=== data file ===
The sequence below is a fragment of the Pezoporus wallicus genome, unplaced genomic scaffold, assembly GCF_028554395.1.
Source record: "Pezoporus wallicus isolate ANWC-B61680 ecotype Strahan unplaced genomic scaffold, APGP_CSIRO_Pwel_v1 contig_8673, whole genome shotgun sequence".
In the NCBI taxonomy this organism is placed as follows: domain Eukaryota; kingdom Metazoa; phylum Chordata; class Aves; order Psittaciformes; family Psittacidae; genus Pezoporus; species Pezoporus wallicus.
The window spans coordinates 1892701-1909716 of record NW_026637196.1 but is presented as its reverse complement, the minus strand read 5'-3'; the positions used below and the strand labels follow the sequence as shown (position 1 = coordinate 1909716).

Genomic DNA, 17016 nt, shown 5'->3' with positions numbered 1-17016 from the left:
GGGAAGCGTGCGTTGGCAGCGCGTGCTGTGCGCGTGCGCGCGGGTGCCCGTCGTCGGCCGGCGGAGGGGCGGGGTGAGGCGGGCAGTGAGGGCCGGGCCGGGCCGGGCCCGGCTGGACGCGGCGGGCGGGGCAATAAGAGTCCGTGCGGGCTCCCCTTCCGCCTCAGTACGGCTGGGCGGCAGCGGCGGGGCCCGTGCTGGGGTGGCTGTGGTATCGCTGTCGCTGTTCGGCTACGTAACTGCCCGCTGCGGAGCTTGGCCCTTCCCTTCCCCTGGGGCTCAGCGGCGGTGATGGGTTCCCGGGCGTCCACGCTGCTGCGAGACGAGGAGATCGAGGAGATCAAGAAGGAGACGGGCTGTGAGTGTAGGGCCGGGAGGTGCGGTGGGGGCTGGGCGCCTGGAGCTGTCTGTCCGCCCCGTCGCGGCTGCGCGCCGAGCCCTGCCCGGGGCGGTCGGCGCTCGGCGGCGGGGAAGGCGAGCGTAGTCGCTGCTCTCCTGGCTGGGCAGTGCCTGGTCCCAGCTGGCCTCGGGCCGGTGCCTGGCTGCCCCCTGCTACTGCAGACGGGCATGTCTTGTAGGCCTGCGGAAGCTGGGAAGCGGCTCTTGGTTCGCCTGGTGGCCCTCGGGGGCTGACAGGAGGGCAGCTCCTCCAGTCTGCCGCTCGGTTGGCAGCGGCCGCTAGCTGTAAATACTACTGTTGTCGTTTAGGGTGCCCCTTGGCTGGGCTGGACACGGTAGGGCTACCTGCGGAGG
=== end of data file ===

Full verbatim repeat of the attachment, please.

The sequence below is a fragment of the Pezoporus wallicus genome, unplaced genomic scaffold, assembly GCF_028554395.1.
Source record: "Pezoporus wallicus isolate ANWC-B61680 ecotype Strahan unplaced genomic scaffold, APGP_CSIRO_Pwel_v1 contig_8673, whole genome shotgun sequence".
In the NCBI taxonomy this organism is placed as follows: domain Eukaryota; kingdom Metazoa; phylum Chordata; class Aves; order Psittaciformes; family Psittacidae; genus Pezoporus; species Pezoporus wallicus.
The window spans coordinates 1892701-1909716 of record NW_026637196.1 but is presented as its reverse complement, the minus strand read 5'-3'; the positions used below and the strand labels follow the sequence as shown (position 1 = coordinate 1909716).

Genomic DNA, 17016 nt, shown 5'->3' with positions numbered 1-17016 from the left:
GGGAAGCGTGCGTTGGCAGCGCGTGCTGTGCGCGTGCGCGCGGGTGCCCGTCGTCGGCCGGCGGAGGGGCGGGGTGAGGCGGGCAGTGAGGGCCGGGCCGGGCCGGGCCCGGCTGGACGCGGCGGGCGGGGCAATAAGAGTCCGTGCGGGCTCCCCTTCCGCCTCAGTACGGCTGGGCGGCAGCGGCGGGGCCCGTGCTGGGGTGGCTGTGGTATCGCTGTCGCTGTTCGGCTACGTAACTGCCCGCTGCGGAGCTTGGCCCTTCCCTTCCCCTGGGGCTCAGCGGCGGTGATGGGTTCCCGGGCGTCCACGCTGCTGCGAGACGAGGAGATCGAGGAGATCAAGAAGGAGACGGGCTGTGAGTGTAGGGCCGGGAGGTGCGGTGGGGGCTGGGCGCCTGGAGCTGTCTGTCCGCCCCGTCGCGGCTGCGCGCCGAGCCCTGCCCGGGGCGGTCGGCGCTCGGCGGCGGGGAAGGCGAGCGTAGTCGCTGCTCTCCTGGCTGGGCAGTGCCTGGTCCCAGCTGGCCTCGGGCCGGTGCCTGGCTGCCCCCTGCTACTGCAGACGGGCATGTCTTGTAGGCCTGCGGAAGCTGGGAAGCGGCTCTTGGTTCGCCTGGTGGCCCTCGGGGGCTGACAGGAGGGCAGCTCCTCCAGTCTGCCGCTCGGTTGGCAGCGGCCGCTAGCTGTAAATACTACTGTTGTCGTTTAGGGTGCCCCTTGGCTGGGCTGGACACGGTAGGGCTACCTGCGGAGG